Kat will be running Network Defekts, a stall at Internet Yami-ichi (internet black market) at Ars Electronica this year.
Privacy is routinely compromised for the benefit of easy communication on platforms with friendly user interfaces but user-unfriendly Ts and Cs. For Network Defekts, Kat will sell Encryption tokens that elaborate on the level of encryption of different platforms and barriers to secure communication.
How does the water change when people act upon it?
How do we personally change when we interact with other people?
We all have borders. Learning how to navigate them is important. Wether we are overcoming personal hurdles or opening up to others, the process creates changes in both ourselves and others.
“Flow Over Water Borders” at the Staatsoper Berlin, explores the parallel between urban life for young people and the changes occurring in water as it passes through the city. The sound installation explores the meaning of boundaries, the fluid nature of the self and the eternal navigation of the individual as part of society.
Audio recordings were created with class 7c during a co-creation workshop investigating the Panke River in Berlin Wedding as part of the project “DIY Hack the Panke” (Art Laboratory Berlin). Recordings were taken using special instruments developed by the artist, Kat Austen, which generate sounds from the measurement of chemical properties of water.
The Matter of the Soul | Symphony video will be screened on 28th May at Surfrider Foundation for L’eau en movement, conception de la matière curated by Ateliers Avenue de la Milady, Biarritz as part of Fête de la Nature Biarritz. The evening line-up is:
Première Partie – Creasy John : 20h – 21h Source – Guillaume YoMk : 21h – 22h Matter of the Soul – Kat Austen : 22h – 23h
Kat will be working during the week of 20th May with students from the Gustav-Freytag-Schule to make sound recordings from water using her hacked scientific instruments and DIY hydrophones, as part of the DIY Hack the Panke project. These recordings will be composed, along with piano compositions with the school’s Klavier AG, into a sound installation at the Berlin Staatsoper in June 2019.
Kat Austen will be working with participants from the ZeM SENSING PhD programme to explore the human relationship with water using artistic research techniques that meld together embodied explorations with those mediated by sensing equipment. This workshop introduces participants to two artistic research methods that make use of scientific equipment and embodied techniques to connect with water, and facilitates the exploration of local water using these methods.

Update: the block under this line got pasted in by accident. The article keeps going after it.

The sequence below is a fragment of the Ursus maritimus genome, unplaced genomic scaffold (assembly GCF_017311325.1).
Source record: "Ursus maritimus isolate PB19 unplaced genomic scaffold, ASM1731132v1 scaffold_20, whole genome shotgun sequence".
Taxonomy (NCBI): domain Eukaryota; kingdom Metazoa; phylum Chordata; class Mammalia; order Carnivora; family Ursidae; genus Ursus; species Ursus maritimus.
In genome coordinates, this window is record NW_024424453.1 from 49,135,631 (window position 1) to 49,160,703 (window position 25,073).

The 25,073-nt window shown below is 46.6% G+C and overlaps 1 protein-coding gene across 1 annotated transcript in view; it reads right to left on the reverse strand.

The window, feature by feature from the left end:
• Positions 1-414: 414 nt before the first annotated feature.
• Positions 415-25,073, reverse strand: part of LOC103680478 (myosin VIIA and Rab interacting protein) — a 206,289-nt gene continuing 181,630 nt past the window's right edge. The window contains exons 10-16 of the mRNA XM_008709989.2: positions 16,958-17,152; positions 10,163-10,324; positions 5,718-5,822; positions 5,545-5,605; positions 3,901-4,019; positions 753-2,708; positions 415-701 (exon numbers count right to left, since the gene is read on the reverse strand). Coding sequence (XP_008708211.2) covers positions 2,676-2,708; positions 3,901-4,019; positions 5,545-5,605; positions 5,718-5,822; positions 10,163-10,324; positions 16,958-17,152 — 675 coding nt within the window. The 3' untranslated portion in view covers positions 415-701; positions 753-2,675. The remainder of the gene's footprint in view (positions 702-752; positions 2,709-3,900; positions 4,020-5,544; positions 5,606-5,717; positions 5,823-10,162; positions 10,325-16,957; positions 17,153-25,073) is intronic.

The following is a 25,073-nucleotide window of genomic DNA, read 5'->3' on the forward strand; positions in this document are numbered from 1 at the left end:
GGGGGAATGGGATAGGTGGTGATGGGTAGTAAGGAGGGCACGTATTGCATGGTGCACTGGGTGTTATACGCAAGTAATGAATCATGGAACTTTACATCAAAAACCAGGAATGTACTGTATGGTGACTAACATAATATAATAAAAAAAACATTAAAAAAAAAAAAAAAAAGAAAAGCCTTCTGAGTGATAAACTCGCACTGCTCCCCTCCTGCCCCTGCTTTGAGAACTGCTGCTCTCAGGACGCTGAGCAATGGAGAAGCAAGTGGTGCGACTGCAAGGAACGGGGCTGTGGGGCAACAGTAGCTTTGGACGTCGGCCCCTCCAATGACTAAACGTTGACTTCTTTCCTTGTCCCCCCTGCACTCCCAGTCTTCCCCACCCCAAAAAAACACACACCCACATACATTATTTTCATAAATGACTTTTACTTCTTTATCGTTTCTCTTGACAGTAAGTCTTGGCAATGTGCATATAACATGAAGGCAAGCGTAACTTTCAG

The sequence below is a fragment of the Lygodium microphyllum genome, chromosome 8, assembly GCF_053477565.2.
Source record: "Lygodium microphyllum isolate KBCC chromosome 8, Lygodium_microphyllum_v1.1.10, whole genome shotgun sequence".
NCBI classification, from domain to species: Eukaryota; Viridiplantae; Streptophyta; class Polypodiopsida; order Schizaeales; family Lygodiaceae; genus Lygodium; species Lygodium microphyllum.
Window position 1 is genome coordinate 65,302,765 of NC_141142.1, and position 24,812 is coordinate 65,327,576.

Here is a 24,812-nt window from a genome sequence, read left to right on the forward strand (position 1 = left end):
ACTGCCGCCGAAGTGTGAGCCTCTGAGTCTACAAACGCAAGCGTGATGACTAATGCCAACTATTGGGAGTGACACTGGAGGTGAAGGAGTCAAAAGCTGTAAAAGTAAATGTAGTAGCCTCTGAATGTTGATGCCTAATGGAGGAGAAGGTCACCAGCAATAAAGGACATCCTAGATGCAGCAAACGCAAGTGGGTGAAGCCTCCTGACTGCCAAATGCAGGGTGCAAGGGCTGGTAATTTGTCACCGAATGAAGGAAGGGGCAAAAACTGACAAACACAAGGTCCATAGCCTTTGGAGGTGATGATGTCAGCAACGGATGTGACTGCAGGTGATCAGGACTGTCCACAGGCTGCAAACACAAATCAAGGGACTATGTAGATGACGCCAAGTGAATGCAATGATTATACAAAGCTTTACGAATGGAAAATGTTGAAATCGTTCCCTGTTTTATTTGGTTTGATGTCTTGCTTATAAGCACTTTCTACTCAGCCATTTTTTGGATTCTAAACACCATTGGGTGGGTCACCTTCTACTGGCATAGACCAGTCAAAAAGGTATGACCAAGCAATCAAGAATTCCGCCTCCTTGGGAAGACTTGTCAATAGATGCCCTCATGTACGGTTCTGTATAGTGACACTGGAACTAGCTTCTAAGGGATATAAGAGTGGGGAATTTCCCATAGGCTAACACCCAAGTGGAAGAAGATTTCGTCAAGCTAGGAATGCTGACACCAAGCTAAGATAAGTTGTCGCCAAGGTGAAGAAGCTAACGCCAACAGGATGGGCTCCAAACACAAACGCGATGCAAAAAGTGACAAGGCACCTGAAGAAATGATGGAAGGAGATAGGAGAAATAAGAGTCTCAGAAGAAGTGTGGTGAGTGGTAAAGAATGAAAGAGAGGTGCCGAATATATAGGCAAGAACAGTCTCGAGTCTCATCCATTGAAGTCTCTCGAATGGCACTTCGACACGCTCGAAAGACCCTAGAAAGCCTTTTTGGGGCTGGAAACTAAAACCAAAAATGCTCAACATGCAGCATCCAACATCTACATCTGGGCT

Plastic has pervaded water, soil and our bodies. It is the new icon of our time. During the (Un)Real Ecologies: Microplastics workshop we will explore the presence of microplastics in the Panke River, near Art Laboratory Berlin. How do organisms and microorganisms exist with and construct with these human-made materials? We will interrogate the water samples, to discover a new understanding of the reality of the Panke’s ecosystem, with plastic present and wholly a part of it – a microcosm that allows us to ask: “what is nature?”
In the workshop participants will use DIY chemistry methods to separate microplastics from mineral and organic matter, and discover the origins of the plastics they find by creating density columns. They will also learn about the ecology of the Panke River and the Citizen Science project DIY Hack the Panke.
Kat Austen is a succession of experiences and an assemblage of aspirations. She creates artworks that explore multiple knowledges, from music to embodied knowledge to DIY science, focusing on emotional connections between what we consider internal and external. Kat is a Teaching Fellow on UCL’s Arts and Sciences BASc, and is Artist in Residence in UCL’s Faculty of Maths and Physical Sciences. Previous residencies include Artist in the Arctic, NYU Shanghai Gallery and ArtOxygen. Kat was an inaugural member of the London Creative Network programme. She is based in Berlin.
Frithjof Glowinski studied biochemistry at the University of Greifswald. Subsequently, he received his doctorate at the Max Planck Institute for Infection Biology in Berlin for infections relating to the stomach bacterium Helicobacter pylori. The focus was on the balance between bacteria and humans, as well as the long-term consequences of this interaction. He is currently teaching biology and chemistry at a school near the Panke. Together with Art Laboratory Berlin and the DIY Hack the Panke collective, he organizes workshops with children from the school along the Panke.